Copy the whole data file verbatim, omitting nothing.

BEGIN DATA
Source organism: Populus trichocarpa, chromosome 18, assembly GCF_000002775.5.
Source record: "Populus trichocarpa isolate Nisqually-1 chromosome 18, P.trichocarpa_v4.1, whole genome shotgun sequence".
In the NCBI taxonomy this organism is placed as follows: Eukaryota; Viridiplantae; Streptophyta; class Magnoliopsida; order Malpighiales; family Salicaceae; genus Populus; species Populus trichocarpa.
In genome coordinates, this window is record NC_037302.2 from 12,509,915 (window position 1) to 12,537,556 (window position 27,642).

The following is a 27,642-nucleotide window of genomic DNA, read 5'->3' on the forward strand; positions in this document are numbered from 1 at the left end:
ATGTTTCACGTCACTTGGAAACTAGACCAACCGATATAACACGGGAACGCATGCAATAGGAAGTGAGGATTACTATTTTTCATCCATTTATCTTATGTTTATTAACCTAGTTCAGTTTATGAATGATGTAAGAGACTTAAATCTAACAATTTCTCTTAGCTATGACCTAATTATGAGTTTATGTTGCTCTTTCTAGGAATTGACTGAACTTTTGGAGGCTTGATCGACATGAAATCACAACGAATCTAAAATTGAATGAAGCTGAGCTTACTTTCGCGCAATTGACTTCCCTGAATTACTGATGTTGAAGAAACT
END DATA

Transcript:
Source organism: Populus trichocarpa, chromosome 18, assembly GCF_000002775.5.
Source record: "Populus trichocarpa isolate Nisqually-1 chromosome 18, P.trichocarpa_v4.1, whole genome shotgun sequence".
In the NCBI taxonomy this organism is placed as follows: Eukaryota; Viridiplantae; Streptophyta; class Magnoliopsida; order Malpighiales; family Salicaceae; genus Populus; species Populus trichocarpa.
In genome coordinates, this window is record NC_037302.2 from 12,509,915 (window position 1) to 12,537,556 (window position 27,642).

The following is a 27,642-nucleotide window of genomic DNA, read 5'->3' on the forward strand; positions in this document are numbered from 1 at the left end:
ATGTTTCACGTCACTTGGAAACTAGACCAACCGATATAACACGGGAACGCATGCAATAGGAAGTGAGGATTACTATTTTTCATCCATTTATCTTATGTTTATTAACCTAGTTCAGTTTATGAATGATGTAAGAGACTTAAATCTAACAATTTCTCTTAGCTATGACCTAATTATGAGTTTATGTTGCTCTTTCTAGGAATTGACTGAACTTTTGGAGGCTTGATCGACATGAAATCACAACGAATCTAAAATTGAATGAAGCTGAGCTTACTTTCGCGCAATTGACTTCCCTGAATTACTGATGTTGAAGAAACT